Hardcover: 280 pages
Publisher: OUP Oxford (23 July 2015)
Gallipoli, it’s a name most know, but few can pronounce, let alone fully appreciate. In the centenary year a great drive has been made to understand its place in the history of the nation’s who fought it, and therefore get a better grasp of why it matters, why it resonates still. A slim volume, with an attractive cover, 191 reading pages in all excluding the preface and introduction, notes etc, it’s not a cut and dry battle story.
Although each book in the Oxford Great Battle’s series includes (as they must) a description of the battle in question for perspective, the focus of the series realistically lies in the investigation of how the event is passed on and remembered.
These slim volumes are rich in detail despite being less than roomy for in depth discussion or narrative. Gallipoli by Jenny Macleod follows the set pattern laid down so far.
It begins with a fairly typical account of the campaign, detailing the mistakes of the allied General’s, the suffering of the troops, the heroism of the varying national contingents and the much more creditable performance of the Turkish commanders. This section takes up just under half of the book. Hindsight is deployed to present a coherent overview, and as with such studies it is necessary to focus on the decisive elements of the action in question.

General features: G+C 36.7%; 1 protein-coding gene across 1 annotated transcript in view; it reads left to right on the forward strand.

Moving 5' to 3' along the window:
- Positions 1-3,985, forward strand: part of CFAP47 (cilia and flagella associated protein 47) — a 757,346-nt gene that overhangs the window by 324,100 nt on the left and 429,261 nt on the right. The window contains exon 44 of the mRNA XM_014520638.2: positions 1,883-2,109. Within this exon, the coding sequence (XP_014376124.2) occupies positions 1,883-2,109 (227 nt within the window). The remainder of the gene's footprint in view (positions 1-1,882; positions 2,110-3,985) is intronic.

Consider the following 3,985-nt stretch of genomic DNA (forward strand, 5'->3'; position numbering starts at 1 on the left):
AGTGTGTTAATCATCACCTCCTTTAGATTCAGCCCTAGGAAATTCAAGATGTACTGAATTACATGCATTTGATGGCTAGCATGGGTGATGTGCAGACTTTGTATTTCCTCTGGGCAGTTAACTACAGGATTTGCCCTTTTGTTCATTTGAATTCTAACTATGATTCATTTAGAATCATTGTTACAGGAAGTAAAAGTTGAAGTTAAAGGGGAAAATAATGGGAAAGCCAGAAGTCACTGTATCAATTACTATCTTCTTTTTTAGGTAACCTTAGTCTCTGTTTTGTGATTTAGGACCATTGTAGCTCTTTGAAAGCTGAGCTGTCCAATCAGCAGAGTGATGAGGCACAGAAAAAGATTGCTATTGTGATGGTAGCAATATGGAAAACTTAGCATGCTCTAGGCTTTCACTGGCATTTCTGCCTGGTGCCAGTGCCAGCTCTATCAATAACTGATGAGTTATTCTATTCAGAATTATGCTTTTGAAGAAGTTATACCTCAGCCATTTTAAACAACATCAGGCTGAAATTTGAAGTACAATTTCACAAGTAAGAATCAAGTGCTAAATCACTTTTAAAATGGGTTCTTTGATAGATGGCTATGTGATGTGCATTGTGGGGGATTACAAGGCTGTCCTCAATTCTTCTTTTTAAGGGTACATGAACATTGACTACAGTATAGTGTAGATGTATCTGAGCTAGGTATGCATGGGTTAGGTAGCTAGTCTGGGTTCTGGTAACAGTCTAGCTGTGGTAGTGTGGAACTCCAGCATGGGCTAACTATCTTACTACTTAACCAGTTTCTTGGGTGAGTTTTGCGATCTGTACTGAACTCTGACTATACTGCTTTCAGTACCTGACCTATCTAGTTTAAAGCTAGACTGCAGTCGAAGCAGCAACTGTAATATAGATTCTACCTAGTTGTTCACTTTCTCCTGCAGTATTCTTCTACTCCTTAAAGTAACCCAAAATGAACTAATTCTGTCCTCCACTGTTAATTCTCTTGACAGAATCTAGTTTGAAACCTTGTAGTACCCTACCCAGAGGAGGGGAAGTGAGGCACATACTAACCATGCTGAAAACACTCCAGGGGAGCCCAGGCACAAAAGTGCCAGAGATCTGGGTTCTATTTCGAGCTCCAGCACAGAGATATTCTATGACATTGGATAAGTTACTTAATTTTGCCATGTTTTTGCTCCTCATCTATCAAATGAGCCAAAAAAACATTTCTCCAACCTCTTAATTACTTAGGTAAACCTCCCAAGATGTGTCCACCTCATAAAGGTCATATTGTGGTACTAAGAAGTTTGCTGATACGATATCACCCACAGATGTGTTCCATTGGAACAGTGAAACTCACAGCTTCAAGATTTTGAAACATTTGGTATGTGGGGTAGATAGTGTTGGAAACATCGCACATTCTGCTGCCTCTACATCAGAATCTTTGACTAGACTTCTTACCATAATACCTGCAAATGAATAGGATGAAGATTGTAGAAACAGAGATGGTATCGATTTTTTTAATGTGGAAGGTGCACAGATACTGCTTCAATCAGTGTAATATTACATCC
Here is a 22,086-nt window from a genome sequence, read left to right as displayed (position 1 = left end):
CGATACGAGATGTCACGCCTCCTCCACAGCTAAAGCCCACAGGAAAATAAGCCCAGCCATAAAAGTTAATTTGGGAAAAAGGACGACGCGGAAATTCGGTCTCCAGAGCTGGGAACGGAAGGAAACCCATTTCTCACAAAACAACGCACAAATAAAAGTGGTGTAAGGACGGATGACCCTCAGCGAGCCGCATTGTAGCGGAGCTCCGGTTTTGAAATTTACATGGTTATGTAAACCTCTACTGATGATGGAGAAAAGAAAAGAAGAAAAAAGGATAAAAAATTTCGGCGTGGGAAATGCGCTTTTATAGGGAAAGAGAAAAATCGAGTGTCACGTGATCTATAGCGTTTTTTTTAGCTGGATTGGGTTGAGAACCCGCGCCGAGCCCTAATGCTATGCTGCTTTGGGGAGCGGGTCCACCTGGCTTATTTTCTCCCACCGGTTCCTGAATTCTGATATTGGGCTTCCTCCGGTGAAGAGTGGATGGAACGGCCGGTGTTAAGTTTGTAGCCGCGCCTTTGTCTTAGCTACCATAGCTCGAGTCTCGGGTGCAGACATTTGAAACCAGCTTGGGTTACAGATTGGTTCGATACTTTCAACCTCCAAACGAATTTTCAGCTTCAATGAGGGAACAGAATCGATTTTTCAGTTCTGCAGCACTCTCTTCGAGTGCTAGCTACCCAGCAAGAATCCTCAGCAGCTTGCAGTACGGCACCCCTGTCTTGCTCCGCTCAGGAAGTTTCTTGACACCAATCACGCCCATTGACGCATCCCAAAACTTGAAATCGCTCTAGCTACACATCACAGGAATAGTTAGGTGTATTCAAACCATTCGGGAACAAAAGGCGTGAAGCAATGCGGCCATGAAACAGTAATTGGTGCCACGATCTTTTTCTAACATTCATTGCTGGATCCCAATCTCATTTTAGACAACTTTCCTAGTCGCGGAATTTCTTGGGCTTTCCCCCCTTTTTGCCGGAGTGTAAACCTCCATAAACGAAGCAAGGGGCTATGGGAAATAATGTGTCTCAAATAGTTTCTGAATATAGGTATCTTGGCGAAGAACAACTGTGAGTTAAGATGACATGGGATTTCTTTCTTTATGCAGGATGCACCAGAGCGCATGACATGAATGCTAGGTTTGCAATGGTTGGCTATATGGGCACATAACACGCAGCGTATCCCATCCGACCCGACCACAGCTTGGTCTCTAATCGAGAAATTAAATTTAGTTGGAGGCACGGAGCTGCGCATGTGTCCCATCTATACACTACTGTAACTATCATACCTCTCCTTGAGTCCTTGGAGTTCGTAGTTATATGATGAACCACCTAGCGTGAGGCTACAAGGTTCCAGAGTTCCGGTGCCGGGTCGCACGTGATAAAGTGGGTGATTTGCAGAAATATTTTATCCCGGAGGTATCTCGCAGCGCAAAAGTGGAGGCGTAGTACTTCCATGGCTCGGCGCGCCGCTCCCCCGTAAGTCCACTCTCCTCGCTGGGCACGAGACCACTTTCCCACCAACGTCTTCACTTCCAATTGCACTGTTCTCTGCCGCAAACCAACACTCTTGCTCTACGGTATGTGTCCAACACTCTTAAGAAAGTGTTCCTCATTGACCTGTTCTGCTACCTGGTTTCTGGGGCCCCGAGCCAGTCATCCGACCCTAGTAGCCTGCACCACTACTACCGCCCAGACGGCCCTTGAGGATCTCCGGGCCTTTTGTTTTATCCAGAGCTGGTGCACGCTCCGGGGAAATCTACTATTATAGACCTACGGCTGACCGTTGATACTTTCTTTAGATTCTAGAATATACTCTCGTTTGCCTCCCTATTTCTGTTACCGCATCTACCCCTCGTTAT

The ANZAC legend looms large over any account of Gallipoli. Modern scholarship has tried to squeeze it back into its proper place. Macleod presents the conflict from a multinational standpoint, but because the legacy of the main players is what the book is really about, there is no doubt that the British, Australians and Turkish are the central nations examined. This as a consequence marginalises the Indian contribution to the Empire forces, though they are mentioned in the account of the campaign, it may be that there has been so little recognition of the Indian story that it did not merit its own chapter later on.
The legacy of Gallipoli, from then to now, is what primarily concerns the author and should be the main selling point of the book. I highly admire this series for its excellent idea to highlight the tricky subject of how a legend gets passed down to us. The second half of the book is split in three, dealing with the legacy of the Australian and New Zealand participation, that of the British and Irish experience, and that of Turkey.
I feel this book will be a must for those seeking to find out why Gallipoli should be remembered. People who saw and liked the Water Diviner will I think enjoy it. People interested in how Battles can influence the history of nations, apart from their military significance should definitely consider it, as it is a greatly enlightening read.